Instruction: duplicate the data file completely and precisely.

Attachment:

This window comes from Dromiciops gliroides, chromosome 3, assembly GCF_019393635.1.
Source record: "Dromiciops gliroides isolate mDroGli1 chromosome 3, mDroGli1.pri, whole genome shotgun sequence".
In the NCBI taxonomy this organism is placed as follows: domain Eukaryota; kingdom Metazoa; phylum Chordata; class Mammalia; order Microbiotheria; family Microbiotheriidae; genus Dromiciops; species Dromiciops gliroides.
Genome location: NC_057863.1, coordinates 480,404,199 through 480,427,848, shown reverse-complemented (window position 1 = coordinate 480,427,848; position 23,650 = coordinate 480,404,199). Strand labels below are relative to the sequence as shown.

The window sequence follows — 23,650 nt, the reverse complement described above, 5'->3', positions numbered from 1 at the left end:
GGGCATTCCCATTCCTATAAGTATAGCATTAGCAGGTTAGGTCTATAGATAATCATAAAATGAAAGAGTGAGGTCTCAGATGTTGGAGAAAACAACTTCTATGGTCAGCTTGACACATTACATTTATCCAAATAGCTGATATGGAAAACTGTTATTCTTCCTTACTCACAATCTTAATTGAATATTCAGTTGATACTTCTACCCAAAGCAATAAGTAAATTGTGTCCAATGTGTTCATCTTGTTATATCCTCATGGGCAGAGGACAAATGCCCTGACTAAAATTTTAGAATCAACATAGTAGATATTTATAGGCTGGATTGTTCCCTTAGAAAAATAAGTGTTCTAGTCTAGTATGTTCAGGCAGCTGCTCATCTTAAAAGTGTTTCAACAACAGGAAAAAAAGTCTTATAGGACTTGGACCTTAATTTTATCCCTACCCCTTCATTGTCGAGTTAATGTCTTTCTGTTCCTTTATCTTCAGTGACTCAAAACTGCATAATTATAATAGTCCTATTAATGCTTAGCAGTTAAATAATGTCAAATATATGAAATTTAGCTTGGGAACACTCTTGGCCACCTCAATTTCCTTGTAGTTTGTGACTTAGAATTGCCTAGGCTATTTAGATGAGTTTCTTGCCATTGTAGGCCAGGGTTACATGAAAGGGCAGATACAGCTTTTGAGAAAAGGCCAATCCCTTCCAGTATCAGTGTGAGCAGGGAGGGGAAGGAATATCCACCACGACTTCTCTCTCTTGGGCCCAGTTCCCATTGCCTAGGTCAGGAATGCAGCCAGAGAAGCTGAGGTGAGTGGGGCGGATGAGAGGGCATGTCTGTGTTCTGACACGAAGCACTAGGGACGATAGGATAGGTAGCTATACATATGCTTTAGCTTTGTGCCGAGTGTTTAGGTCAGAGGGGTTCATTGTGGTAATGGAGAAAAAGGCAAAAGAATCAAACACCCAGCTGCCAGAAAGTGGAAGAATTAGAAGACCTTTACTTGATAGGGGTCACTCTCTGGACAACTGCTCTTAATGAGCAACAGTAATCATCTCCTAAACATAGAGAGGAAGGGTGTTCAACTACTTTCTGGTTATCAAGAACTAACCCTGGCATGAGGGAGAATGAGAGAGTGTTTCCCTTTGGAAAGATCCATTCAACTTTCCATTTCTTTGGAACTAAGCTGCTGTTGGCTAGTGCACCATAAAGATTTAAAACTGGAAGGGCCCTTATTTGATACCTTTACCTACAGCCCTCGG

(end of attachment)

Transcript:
This window comes from Dromiciops gliroides, chromosome 3, assembly GCF_019393635.1.
Source record: "Dromiciops gliroides isolate mDroGli1 chromosome 3, mDroGli1.pri, whole genome shotgun sequence".
In the NCBI taxonomy this organism is placed as follows: domain Eukaryota; kingdom Metazoa; phylum Chordata; class Mammalia; order Microbiotheria; family Microbiotheriidae; genus Dromiciops; species Dromiciops gliroides.
Genome location: NC_057863.1, coordinates 480,404,199 through 480,427,848, shown reverse-complemented (window position 1 = coordinate 480,427,848; position 23,650 = coordinate 480,404,199). Strand labels below are relative to the sequence as shown.

The window sequence follows — 23,650 nt, the reverse complement described above, 5'->3', positions numbered from 1 at the left end:
GGGCATTCCCATTCCTATAAGTATAGCATTAGCAGGTTAGGTCTATAGATAATCATAAAATGAAAGAGTGAGGTCTCAGATGTTGGAGAAAACAACTTCTATGGTCAGCTTGACACATTACATTTATCCAAATAGCTGATATGGAAAACTGTTATTCTTCCTTACTCACAATCTTAATTGAATATTCAGTTGATACTTCTACCCAAAGCAATAAGTAAATTGTGTCCAATGTGTTCATCTTGTTATATCCTCATGGGCAGAGGACAAATGCCCTGACTAAAATTTTAGAATCAACATAGTAGATATTTATAGGCTGGATTGTTCCCTTAGAAAAATAAGTGTTCTAGTCTAGTATGTTCAGGCAGCTGCTCATCTTAAAAGTGTTTCAACAACAGGAAAAAAAGTCTTATAGGACTTGGACCTTAATTTTATCCCTACCCCTTCATTGTCGAGTTAATGTCTTTCTGTTCCTTTATCTTCAGTGACTCAAAACTGCATAATTATAATAGTCCTATTAATGCTTAGCAGTTAAATAATGTCAAATATATGAAATTTAGCTTGGGAACACTCTTGGCCACCTCAATTTCCTTGTAGTTTGTGACTTAGAATTGCCTAGGCTATTTAGATGAGTTTCTTGCCATTGTAGGCCAGGGTTACATGAAAGGGCAGATACAGCTTTTGAGAAAAGGCCAATCCCTTCCAGTATCAGTGTGAGCAGGGAGGGGAAGGAATATCCACCACGACTTCTCTCTCTTGGGCCCAGTTCCCATTGCCTAGGTCAGGAATGCAGCCAGAGAAGCTGAGGTGAGTGGGGCGGATGAGAGGGCATGTCTGTGTTCTGACACGAAGCACTAGGGACGATAGGATAGGTAGCTATACATATGCTTTAGCTTTGTGCCGAGTGTTTAGGTCAGAGGGGTTCATTGTGGTAATGGAGAAAAAGGCAAAAGAATCAAACACCCAGCTGCCAGAAAGTGGAAGAATTAGAAGACCTTTACTTGATAGGGGTCACTCTCTGGACAACTGCTCTTAATGAGCAACAGTAATCATCTCCTAAACATAGAGAGGAAGGGTGTTCAACTACTTTCTGGTTATCAAGAACTAACCCTGGCATGAGGGAGAATGAGAGAGTGTTTCCCTTTGGAAAGATCCATTCAACTTTCCATTTCTTTGGAACTAAGCTGCTGTTGGCTAGTGCACCATAAAGATTTAAAACTGGAAGGGCCCTTATTTGATACCTTTACCTACAGCCCTCGG